Use of New York City subway system. Walking up to 5 miles throughout the day; city streets and sidewalks, stairs.
In the hotel breakfast room, choose what you like from the breakfast buffet with milk, juice, and coffee included.
We’ll be joined by a local expert and look at New York City through the “lens” of TV, film, and theater with an illustrated talk and overview of the marriage between these industries and this city. Next, we’ll turn our focus to television as we’re joined by a professional who creates shows in this medium. Our lively discussion will focus on what makes TV work.
At the hotel, we’ll have boxed lunches with a choice of sandwich or salad, chips, sweet treat, fruit, water.
Next, we’ll take the subway to Rockefeller Center. Originally conceived as a new home for The Metropolitan Opera, the 1929 stock market crash forever changed the fortunes of Rockefeller Center. The Met chose to stay put elsewhere and John D. Rockefeller, Jr. persuaded the Radio Corporation of America to anchor his new development instead. RCA required a state-of-the-art building to house the studio space for its new subsidiary: the National Broadcasting Company, that created programming not only for the new medium of radio but was experimenting with a new technology called “television.” Today, 30 Rockefeller Plaza continues to house the world headquarters of NBC and its affiliates including MSNBC as well as the broadcast studios of “Saturday Night Live,” “The Tonight Show Starring Jimmy Fallon,” and “NBC Nightly News.” An NBC page will be our host as we go behind the scenes at 30 Rock. We’ll explore at least two studios and learn about aspects of the TV production process such as scriptwriting, producing, and how the finished product reaches its audience. After the field trip, we’ll return to the hotel by subway.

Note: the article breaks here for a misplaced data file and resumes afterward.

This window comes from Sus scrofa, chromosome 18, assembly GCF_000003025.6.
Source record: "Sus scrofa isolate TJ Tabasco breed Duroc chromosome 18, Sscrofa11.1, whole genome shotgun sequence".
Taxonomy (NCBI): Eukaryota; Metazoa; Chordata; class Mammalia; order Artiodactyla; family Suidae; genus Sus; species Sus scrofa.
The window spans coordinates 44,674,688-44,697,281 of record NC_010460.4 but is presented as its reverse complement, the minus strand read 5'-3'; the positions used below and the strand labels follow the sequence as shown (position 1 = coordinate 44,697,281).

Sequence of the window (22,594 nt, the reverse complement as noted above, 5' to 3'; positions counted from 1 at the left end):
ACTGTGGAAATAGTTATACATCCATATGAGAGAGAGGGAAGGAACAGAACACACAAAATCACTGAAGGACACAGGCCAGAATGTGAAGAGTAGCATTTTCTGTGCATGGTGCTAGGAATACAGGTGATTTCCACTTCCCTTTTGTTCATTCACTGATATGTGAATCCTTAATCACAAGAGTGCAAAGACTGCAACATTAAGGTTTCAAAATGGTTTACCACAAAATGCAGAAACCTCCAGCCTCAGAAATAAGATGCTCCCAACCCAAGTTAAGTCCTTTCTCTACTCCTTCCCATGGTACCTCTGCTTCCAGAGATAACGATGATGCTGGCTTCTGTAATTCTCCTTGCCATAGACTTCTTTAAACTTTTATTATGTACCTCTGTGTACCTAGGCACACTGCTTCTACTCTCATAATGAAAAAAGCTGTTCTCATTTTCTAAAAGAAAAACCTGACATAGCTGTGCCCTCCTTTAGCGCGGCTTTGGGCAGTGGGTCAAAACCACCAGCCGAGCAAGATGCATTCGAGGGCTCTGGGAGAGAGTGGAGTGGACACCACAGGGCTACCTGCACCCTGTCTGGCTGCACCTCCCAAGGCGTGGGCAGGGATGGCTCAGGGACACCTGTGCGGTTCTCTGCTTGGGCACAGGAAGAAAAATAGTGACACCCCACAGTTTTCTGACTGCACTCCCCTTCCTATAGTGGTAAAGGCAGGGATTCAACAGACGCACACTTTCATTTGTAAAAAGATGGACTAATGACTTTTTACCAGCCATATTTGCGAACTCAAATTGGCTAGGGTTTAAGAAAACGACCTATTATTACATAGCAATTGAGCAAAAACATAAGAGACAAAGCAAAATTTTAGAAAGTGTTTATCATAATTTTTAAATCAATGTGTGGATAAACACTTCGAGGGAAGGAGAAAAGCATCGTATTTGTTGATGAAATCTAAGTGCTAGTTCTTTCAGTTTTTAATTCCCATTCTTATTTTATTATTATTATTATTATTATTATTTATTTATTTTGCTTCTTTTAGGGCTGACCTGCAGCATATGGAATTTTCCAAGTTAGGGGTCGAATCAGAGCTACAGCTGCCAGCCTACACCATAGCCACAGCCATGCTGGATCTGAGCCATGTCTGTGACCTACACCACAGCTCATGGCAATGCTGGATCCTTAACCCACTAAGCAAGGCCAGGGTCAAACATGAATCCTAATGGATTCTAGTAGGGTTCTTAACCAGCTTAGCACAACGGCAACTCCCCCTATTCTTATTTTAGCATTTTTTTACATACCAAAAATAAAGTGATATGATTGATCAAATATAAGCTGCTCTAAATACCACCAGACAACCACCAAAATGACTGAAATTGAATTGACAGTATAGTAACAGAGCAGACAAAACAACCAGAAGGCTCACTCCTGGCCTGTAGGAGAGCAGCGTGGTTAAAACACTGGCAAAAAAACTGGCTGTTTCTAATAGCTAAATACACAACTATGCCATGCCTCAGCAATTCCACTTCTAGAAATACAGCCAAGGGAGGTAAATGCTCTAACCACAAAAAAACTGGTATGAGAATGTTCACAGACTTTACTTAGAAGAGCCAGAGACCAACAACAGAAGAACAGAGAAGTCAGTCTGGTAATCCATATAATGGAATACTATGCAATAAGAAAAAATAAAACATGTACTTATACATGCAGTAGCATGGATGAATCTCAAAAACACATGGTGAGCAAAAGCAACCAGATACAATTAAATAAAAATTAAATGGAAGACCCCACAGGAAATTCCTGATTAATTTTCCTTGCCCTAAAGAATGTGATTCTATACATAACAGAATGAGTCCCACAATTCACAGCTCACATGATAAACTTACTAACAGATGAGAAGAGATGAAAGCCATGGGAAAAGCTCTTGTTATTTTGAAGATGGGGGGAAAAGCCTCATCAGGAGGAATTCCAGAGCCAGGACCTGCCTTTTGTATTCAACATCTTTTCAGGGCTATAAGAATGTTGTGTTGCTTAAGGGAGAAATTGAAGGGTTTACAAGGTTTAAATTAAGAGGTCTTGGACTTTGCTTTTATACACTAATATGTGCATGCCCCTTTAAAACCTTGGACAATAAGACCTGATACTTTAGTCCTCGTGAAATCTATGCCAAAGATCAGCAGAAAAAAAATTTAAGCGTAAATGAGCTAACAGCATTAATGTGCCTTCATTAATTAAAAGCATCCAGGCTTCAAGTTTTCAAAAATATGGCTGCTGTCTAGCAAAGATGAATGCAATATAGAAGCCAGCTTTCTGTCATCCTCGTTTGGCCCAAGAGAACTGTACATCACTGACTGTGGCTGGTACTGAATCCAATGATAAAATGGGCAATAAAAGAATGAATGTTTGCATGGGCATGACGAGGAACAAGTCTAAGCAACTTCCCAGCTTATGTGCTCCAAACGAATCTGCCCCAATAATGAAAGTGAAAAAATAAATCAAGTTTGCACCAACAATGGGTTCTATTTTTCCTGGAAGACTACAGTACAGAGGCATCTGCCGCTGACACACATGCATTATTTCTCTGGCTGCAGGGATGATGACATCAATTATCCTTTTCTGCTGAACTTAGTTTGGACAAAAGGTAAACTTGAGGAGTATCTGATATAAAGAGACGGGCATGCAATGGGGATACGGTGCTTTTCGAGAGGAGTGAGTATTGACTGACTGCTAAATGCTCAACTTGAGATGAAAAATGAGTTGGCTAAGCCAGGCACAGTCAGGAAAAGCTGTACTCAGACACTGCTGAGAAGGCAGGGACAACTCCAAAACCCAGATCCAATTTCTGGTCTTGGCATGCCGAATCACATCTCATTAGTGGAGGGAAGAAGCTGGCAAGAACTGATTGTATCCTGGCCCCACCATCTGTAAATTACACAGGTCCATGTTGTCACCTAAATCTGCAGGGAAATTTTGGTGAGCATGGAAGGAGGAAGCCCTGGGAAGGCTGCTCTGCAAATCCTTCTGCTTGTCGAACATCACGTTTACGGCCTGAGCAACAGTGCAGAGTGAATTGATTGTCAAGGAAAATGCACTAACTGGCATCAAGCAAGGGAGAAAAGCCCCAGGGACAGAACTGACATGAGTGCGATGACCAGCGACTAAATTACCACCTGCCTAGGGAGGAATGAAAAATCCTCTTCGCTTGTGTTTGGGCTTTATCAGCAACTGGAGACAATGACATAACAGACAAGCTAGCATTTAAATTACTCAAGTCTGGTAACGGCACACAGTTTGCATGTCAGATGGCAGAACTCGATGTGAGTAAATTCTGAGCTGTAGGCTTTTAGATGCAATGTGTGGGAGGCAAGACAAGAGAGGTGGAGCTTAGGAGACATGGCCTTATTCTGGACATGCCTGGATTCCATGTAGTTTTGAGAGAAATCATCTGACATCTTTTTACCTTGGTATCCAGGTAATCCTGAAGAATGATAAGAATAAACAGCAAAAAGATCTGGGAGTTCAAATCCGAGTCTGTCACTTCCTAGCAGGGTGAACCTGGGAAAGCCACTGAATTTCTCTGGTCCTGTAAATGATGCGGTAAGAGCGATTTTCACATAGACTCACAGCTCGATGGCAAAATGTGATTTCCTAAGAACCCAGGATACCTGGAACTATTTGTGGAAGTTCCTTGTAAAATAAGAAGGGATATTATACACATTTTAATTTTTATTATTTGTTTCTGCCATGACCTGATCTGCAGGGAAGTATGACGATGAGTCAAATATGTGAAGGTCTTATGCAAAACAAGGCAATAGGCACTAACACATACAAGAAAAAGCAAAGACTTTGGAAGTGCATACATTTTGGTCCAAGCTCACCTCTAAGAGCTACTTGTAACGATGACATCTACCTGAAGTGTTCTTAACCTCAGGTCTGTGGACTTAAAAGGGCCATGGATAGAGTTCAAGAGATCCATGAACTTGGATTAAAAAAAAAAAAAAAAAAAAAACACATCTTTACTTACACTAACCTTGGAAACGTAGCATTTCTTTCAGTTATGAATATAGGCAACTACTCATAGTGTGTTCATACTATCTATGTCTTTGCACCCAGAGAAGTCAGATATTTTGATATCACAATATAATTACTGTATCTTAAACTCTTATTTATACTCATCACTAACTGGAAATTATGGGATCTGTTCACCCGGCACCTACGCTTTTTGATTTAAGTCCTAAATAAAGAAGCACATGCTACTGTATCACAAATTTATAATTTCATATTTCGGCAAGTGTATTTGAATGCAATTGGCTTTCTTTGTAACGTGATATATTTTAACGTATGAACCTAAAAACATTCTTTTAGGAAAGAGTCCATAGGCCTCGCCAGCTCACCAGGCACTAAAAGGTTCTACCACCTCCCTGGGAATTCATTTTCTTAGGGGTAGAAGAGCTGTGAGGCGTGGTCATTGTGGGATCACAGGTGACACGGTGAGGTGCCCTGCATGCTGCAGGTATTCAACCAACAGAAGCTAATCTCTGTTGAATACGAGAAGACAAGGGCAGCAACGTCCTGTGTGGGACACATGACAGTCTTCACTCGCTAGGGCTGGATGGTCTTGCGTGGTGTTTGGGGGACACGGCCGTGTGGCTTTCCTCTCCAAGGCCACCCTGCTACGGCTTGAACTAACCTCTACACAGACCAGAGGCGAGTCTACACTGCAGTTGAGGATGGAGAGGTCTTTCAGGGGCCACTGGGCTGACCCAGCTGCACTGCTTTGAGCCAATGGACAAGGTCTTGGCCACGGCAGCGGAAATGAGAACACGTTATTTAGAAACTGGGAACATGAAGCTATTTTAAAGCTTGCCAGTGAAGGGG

At a restaurant near the hotel, we’ll have a plated meal with coffee, tea, water included; other beverages available for purchase.
We’ll visit the observation deck at a legendary location synonymous with movies such as “King Kong,” “Sleepless in Seattle,” and a host of others: The Empire State Building.